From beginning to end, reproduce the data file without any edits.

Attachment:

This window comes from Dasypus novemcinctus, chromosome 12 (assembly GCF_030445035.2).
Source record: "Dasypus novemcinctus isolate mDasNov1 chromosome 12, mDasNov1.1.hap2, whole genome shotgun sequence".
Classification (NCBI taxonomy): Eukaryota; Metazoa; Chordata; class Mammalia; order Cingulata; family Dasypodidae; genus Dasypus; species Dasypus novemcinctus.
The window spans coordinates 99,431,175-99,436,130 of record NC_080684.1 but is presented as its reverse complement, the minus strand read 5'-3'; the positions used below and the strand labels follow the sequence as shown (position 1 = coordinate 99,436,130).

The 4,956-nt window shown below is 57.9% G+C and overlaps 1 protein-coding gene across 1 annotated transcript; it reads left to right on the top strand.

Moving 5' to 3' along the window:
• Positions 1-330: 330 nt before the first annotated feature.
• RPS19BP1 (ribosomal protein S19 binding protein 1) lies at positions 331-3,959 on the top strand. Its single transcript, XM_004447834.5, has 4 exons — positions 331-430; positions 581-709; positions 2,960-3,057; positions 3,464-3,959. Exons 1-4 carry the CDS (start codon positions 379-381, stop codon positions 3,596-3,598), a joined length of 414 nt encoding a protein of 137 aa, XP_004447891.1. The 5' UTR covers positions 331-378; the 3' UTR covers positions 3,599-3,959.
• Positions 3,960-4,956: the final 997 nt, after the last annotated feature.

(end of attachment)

This window comes from Dasypus novemcinctus, chromosome 12 (assembly GCF_030445035.2).
Source record: "Dasypus novemcinctus isolate mDasNov1 chromosome 12, mDasNov1.1.hap2, whole genome shotgun sequence".
Classification (NCBI taxonomy): Eukaryota; Metazoa; Chordata; class Mammalia; order Cingulata; family Dasypodidae; genus Dasypus; species Dasypus novemcinctus.
The window spans coordinates 99,431,175-99,436,130 of record NC_080684.1 but is presented as its reverse complement, the minus strand read 5'-3'; the positions used below and the strand labels follow the sequence as shown (position 1 = coordinate 99,436,130).

The 4,956-nt window shown below is 57.9% G+C and overlaps 1 protein-coding gene across 1 annotated transcript; it reads left to right on the top strand.

Moving 5' to 3' along the window:
• Positions 1-330: 330 nt before the first annotated feature.
• RPS19BP1 (ribosomal protein S19 binding protein 1) lies at positions 331-3,959 on the top strand. Its single transcript, XM_004447834.5, has 4 exons — positions 331-430; positions 581-709; positions 2,960-3,057; positions 3,464-3,959. Exons 1-4 carry the CDS (start codon positions 379-381, stop codon positions 3,596-3,598), a joined length of 414 nt encoding a protein of 137 aa, XP_004447891.1. The 5' UTR covers positions 331-378; the 3' UTR covers positions 3,599-3,959.
• Positions 3,960-4,956: the final 997 nt, after the last annotated feature.